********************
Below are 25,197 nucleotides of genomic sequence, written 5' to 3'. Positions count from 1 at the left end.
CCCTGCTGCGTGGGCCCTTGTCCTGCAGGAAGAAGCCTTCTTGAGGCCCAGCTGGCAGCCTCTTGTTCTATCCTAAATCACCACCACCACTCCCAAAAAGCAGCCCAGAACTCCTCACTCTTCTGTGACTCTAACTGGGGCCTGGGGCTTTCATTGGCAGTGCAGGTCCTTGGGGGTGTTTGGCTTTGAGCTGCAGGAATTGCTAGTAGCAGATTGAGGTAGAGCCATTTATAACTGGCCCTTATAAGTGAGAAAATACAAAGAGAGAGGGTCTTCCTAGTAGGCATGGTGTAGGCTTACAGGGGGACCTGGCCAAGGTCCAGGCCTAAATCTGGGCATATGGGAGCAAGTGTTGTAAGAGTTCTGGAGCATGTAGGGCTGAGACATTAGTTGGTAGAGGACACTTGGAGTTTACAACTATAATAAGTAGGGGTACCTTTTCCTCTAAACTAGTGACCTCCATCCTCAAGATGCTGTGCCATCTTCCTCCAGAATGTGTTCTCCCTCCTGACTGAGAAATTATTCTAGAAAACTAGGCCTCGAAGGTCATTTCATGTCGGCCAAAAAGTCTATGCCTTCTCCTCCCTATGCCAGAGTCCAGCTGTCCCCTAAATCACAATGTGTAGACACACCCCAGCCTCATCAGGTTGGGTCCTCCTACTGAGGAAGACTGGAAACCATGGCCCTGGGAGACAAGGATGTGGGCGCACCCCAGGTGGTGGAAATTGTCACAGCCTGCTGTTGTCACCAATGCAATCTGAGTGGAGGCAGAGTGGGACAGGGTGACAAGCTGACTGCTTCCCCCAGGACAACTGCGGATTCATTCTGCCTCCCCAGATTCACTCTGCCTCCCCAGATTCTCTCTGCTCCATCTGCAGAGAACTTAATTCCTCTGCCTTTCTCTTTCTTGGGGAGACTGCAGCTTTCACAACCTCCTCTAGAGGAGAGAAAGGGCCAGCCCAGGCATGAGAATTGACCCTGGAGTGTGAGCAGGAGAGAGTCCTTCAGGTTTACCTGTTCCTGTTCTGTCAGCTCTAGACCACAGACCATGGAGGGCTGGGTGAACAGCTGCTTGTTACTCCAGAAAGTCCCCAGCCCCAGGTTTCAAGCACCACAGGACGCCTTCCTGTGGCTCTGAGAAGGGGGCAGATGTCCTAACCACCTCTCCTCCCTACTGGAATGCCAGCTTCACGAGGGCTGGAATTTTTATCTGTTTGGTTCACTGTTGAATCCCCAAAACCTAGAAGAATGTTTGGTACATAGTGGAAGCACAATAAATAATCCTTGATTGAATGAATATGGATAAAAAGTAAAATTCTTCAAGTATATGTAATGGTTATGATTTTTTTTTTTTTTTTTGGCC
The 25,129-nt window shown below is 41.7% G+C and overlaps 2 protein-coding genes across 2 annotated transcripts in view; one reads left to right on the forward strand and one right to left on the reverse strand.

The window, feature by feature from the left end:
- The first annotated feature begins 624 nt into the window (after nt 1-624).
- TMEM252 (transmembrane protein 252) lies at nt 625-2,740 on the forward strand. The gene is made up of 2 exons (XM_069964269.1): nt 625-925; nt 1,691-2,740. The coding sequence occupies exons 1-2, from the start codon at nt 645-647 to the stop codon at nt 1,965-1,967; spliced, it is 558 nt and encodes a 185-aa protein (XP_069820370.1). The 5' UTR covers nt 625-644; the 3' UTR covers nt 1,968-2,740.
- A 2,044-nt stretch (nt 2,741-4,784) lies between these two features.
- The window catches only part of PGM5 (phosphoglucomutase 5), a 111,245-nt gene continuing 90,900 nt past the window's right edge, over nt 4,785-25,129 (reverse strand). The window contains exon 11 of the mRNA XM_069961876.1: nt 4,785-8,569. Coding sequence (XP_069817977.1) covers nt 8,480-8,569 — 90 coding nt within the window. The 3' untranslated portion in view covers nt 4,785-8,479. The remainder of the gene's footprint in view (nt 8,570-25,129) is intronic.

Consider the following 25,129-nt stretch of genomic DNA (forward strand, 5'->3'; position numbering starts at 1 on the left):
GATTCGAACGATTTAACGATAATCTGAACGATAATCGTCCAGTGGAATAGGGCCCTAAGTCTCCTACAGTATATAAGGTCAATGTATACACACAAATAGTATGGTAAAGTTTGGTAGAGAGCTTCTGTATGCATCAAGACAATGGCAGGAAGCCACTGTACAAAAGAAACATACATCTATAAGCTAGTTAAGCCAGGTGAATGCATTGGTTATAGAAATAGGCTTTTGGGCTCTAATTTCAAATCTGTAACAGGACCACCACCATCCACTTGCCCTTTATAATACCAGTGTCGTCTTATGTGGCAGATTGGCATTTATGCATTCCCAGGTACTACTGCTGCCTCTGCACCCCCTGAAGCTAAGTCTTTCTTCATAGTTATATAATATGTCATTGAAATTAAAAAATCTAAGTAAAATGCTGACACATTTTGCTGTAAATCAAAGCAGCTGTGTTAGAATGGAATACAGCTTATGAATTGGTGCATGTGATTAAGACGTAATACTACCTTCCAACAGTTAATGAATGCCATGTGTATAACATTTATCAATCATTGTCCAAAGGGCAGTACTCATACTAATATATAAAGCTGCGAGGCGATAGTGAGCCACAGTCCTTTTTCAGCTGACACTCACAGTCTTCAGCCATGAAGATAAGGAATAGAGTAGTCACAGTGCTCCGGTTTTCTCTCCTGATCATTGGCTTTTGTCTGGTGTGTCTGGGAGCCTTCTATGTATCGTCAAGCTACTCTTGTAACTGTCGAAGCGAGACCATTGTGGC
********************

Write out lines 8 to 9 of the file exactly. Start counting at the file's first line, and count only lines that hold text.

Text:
- The window catches only part of PGM5 (phosphoglucomutase 5), a 111,245-nt gene continuing 90,900 nt past the window's right edge, over nt 4,785-25,129 (reverse strand). The window contains exon 11 of the mRNA XM_069961876.1: nt 4,785-8,569. Coding sequence (XP_069817977.1) covers nt 8,480-8,569 — 90 coding nt within the window. The 3' untranslated portion in view covers nt 4,785-8,479. The remainder of the gene's footprint in view (nt 8,570-25,129) is intronic.

Consider the following 25,129-nt stretch of genomic DNA (forward strand, 5'->3'; position numbering starts at 1 on the left):